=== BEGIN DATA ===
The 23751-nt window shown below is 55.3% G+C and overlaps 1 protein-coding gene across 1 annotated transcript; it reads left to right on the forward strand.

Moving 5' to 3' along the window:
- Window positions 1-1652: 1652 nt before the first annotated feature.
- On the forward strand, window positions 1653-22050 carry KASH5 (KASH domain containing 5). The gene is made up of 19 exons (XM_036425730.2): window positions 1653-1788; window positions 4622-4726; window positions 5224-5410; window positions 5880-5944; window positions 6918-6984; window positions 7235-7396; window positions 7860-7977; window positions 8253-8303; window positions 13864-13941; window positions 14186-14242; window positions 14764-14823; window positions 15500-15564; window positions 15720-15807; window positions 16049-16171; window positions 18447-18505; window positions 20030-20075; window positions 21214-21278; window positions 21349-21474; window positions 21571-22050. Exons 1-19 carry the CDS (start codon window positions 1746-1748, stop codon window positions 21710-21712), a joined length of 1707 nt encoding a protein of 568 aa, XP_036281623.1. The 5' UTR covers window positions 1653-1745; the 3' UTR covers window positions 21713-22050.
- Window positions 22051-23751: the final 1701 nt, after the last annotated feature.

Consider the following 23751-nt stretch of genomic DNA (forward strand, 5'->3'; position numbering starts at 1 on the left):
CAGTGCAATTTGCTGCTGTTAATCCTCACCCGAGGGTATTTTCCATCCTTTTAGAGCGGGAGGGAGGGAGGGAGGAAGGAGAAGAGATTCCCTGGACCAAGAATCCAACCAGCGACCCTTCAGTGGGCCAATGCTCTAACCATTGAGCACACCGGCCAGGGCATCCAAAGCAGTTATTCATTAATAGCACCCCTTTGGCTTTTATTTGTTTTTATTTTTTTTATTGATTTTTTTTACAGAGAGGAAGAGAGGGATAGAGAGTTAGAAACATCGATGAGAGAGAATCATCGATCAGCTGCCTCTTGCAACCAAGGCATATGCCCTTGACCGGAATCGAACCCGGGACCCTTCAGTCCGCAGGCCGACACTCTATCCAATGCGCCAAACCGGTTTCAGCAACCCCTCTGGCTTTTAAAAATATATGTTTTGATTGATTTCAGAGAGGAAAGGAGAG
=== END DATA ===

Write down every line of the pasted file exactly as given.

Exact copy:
The 23751-nt window shown below is 55.3% G+C and overlaps 1 protein-coding gene across 1 annotated transcript; it reads left to right on the forward strand.

Moving 5' to 3' along the window:
- Window positions 1-1652: 1652 nt before the first annotated feature.
- On the forward strand, window positions 1653-22050 carry KASH5 (KASH domain containing 5). The gene is made up of 19 exons (XM_036425730.2): window positions 1653-1788; window positions 4622-4726; window positions 5224-5410; window positions 5880-5944; window positions 6918-6984; window positions 7235-7396; window positions 7860-7977; window positions 8253-8303; window positions 13864-13941; window positions 14186-14242; window positions 14764-14823; window positions 15500-15564; window positions 15720-15807; window positions 16049-16171; window positions 18447-18505; window positions 20030-20075; window positions 21214-21278; window positions 21349-21474; window positions 21571-22050. Exons 1-19 carry the CDS (start codon window positions 1746-1748, stop codon window positions 21710-21712), a joined length of 1707 nt encoding a protein of 568 aa, XP_036281623.1. The 5' UTR covers window positions 1653-1745; the 3' UTR covers window positions 21713-22050.
- Window positions 22051-23751: the final 1701 nt, after the last annotated feature.

Consider the following 23751-nt stretch of genomic DNA (forward strand, 5'->3'; position numbering starts at 1 on the left):
CAGTGCAATTTGCTGCTGTTAATCCTCACCCGAGGGTATTTTCCATCCTTTTAGAGCGGGAGGGAGGGAGGGAGGAAGGAGAAGAGATTCCCTGGACCAAGAATCCAACCAGCGACCCTTCAGTGGGCCAATGCTCTAACCATTGAGCACACCGGCCAGGGCATCCAAAGCAGTTATTCATTAATAGCACCCCTTTGGCTTTTATTTGTTTTTATTTTTTTTATTGATTTTTTTTACAGAGAGGAAGAGAGGGATAGAGAGTTAGAAACATCGATGAGAGAGAATCATCGATCAGCTGCCTCTTGCAACCAAGGCATATGCCCTTGACCGGAATCGAACCCGGGACCCTTCAGTCCGCAGGCCGACACTCTATCCAATGCGCCAAACCGGTTTCAGCAACCCCTCTGGCTTTTAAAAATATATGTTTTGATTGATTTCAGAGAGGAAAGGAGAG